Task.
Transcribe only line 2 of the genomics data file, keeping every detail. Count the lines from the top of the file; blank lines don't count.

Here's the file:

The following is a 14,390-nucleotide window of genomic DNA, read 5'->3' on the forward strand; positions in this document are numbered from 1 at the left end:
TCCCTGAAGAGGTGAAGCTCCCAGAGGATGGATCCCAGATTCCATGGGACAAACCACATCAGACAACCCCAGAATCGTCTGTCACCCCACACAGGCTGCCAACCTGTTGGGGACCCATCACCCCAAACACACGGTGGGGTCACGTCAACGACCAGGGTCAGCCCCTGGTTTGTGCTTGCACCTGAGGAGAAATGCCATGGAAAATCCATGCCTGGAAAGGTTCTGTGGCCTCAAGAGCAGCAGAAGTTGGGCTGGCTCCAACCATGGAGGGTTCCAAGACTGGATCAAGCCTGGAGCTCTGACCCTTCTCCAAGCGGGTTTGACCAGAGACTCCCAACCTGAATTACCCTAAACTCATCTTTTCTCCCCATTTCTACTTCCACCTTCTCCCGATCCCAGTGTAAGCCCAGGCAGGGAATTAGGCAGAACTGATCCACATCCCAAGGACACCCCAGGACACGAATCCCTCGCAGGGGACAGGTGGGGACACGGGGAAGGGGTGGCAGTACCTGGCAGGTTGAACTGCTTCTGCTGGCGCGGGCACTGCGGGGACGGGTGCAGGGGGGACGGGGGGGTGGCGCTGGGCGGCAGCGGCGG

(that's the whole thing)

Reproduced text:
TCCCTGAAGAGGTGAAGCTCCCAGAGGATGGATCCCAGATTCCATGGGACAAACCACATCAGACAACCCCAGAATCGTCTGTCACCCCACACAGGCTGCCAACCTGTTGGGGACCCATCACCCCAAACACACGGTGGGGTCACGTCAACGACCAGGGTCAGCCCCTGGTTTGTGCTTGCACCTGAGGAGAAATGCCATGGAAAATCCATGCCTGGAAAGGTTCTGTGGCCTCAAGAGCAGCAGAAGTTGGGCTGGCTCCAACCATGGAGGGTTCCAAGACTGGATCAAGCCTGGAGCTCTGACCCTTCTCCAAGCGGGTTTGACCAGAGACTCCCAACCTGAATTACCCTAAACTCATCTTTTCTCCCCATTTCTACTTCCACCTTCTCCCGATCCCAGTGTAAGCCCAGGCAGGGAATTAGGCAGAACTGATCCACATCCCAAGGACACCCCAGGACACGAATCCCTCGCAGGGGACAGGTGGGGACACGGGGAAGGGGTGGCAGTACCTGGCAGGTTGAACTGCTTCTGCTGGCGCGGGCACTGCGGGGACGGGTGCAGGGGGGACGGGGGGGTGGCGCTGGGCGGCAGCGGCGG